A lorry driver who crushed a cyclist when he strayed into a bus and cycle lane told a court that large vehicles are “always a risk” to other motorists.

James Lindsay drove over 44-year-old El Len Tham, also known as Ellen Moilanen, during the morning rush-hour of February 8 last year as he entered a shared cycle, bus, and taxi lane outside Oxford Parkway railway station.

The 46-year-old trucker is accused of causing the death of Ms Tham by careless driving.

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He denies the allegation.

thisisoxfordshire: James Lindsay, 46, denies causing the death of Ms Tham by careless drivingJames Lindsay, 46, denies causing the death of Ms Tham by careless driving (Image: Oxford Mail)

In the fourth day of a trial at Oxford Crown Court, defence barrister Ian Bridge showed the jury footage leading up to the crash captured by the lorry's front and side dashcams.

Re-examining the defendant, he said: “It was put to you that you didn’t look. Do you ever move your vehicle without looking?”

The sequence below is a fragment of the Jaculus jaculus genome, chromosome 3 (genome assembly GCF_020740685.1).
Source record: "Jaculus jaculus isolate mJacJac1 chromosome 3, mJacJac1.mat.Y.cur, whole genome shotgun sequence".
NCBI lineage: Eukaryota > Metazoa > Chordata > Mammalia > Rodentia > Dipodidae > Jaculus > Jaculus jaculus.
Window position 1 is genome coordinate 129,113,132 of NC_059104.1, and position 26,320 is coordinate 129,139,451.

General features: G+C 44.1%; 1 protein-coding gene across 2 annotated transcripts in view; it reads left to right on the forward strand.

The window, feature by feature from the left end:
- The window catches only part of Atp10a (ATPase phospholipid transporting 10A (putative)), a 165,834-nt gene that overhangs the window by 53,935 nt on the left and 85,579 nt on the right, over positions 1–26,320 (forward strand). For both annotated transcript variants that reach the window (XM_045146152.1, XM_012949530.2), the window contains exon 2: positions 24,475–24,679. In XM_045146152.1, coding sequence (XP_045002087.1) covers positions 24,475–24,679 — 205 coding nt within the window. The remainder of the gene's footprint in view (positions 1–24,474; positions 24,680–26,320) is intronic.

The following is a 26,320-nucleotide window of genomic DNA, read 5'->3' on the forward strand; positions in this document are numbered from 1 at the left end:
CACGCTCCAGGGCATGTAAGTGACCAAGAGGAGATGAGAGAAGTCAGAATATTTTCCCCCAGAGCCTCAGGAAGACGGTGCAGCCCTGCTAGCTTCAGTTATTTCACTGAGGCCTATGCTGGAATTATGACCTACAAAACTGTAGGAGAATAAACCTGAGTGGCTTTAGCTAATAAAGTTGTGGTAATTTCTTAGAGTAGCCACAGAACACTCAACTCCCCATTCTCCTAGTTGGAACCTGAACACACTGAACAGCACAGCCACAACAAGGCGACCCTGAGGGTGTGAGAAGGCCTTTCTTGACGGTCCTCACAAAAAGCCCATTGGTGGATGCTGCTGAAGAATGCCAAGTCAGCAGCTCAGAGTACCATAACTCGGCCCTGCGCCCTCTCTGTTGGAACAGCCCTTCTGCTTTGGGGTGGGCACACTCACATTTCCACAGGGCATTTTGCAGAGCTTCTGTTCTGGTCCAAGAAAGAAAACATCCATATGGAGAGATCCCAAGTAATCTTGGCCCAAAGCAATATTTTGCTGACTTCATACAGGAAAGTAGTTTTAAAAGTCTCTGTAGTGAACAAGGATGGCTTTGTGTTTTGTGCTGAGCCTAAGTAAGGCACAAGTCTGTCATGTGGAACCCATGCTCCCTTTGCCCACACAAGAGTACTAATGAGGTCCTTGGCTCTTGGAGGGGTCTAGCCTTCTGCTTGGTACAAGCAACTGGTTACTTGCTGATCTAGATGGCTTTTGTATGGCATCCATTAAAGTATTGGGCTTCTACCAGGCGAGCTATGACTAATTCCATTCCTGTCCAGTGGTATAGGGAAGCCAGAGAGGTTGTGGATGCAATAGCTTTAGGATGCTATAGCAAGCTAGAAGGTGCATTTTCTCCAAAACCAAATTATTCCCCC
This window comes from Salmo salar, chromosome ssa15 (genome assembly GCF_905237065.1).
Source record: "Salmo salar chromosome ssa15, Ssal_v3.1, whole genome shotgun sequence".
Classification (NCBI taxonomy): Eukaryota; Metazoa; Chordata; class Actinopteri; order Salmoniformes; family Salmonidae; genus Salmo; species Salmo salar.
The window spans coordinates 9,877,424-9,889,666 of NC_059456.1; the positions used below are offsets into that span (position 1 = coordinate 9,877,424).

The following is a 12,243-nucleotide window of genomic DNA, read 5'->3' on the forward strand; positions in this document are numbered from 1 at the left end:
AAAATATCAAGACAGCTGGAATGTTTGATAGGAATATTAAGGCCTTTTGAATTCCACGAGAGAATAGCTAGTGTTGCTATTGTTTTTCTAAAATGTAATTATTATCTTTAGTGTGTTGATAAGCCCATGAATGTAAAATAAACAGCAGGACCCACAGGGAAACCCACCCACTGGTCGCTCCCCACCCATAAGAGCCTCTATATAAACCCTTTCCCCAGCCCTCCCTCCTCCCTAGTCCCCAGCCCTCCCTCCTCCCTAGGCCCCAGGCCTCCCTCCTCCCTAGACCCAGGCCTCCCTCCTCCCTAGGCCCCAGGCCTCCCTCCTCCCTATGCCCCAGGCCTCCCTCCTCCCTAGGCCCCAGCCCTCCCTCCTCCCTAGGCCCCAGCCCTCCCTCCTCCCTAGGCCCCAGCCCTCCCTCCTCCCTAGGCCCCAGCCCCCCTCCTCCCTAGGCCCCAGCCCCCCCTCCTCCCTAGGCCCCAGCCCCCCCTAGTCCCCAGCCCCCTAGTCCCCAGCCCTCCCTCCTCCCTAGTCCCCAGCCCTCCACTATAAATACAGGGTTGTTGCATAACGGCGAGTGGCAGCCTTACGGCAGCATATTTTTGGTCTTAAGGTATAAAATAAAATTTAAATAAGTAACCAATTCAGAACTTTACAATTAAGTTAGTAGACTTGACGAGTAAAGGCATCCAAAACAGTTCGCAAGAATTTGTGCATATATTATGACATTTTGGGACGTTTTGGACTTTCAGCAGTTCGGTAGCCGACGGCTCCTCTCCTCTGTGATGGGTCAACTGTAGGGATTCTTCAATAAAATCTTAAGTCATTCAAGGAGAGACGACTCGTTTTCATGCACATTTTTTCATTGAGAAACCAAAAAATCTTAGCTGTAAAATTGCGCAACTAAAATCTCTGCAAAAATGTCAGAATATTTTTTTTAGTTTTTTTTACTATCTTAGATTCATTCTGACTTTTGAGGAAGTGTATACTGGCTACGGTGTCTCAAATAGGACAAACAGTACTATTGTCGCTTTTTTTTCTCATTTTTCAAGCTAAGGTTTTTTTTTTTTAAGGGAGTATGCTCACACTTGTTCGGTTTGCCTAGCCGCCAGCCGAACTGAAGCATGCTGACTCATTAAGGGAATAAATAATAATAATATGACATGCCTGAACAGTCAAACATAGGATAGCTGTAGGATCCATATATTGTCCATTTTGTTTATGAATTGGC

Lindsay replied: “No never.”

Asked why, he said, “because it’s dangerous.”

Lindsay admitted that there were always blind spots when driving a vehicle of that size, which was roughly 10m in length.

“It’s hard no matter where you are,” he said. “Whether it’s rural or a motorway or a city centre.”

“Does that vehicle create a risk when being driven?” asked Mr Bridge.

“Yes, I suppose it does,” Lindsay replied. “Always. Whenever it moves. Just being a large vehicle on the road. Being with smaller road users.”

“Anyone could approach your blind spot, and if you don’t see it, you don’t see it.”

thisisoxfordshire: Ellen Moilanen, known as El Len ThamEllen Moilanen, known as El Len Tham (Image: Reuben College)

Lindsay, of Rackheath near Norwich in Norfolk, maintains he had no choice but to enter the bus lane before its end in order to reach his destination at Kidlington Park and Ride.

The crash left Ms Tham with multiple injuries particularly around the pelvis area which suggested that a wheel of the lorry had driven over her at that point.

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Addressing the jury, which is set to return its verdict to Judge Nigel Daly tomorrow (Friday, November 17), prosecutor Daren Samat said: “Focus only on the driving.

“I know it’s difficult. I know there are emotions involved.

“As regrettable as it is for a man whose record shows he is a careful and capable driver, on this occasion he wasn’t.”

He added: “At that point, his driving created a risk to other road users.

“A real risk.

“He did so by pulling over into a lane he had no privilege to be in.

“He knew or ought to have known that his vehicle had multiple blind spots.

“Having created the risk to Ms Tham, it was his driving that ultimately left him unsighted, if indeed he was unsighted."

The trial continues.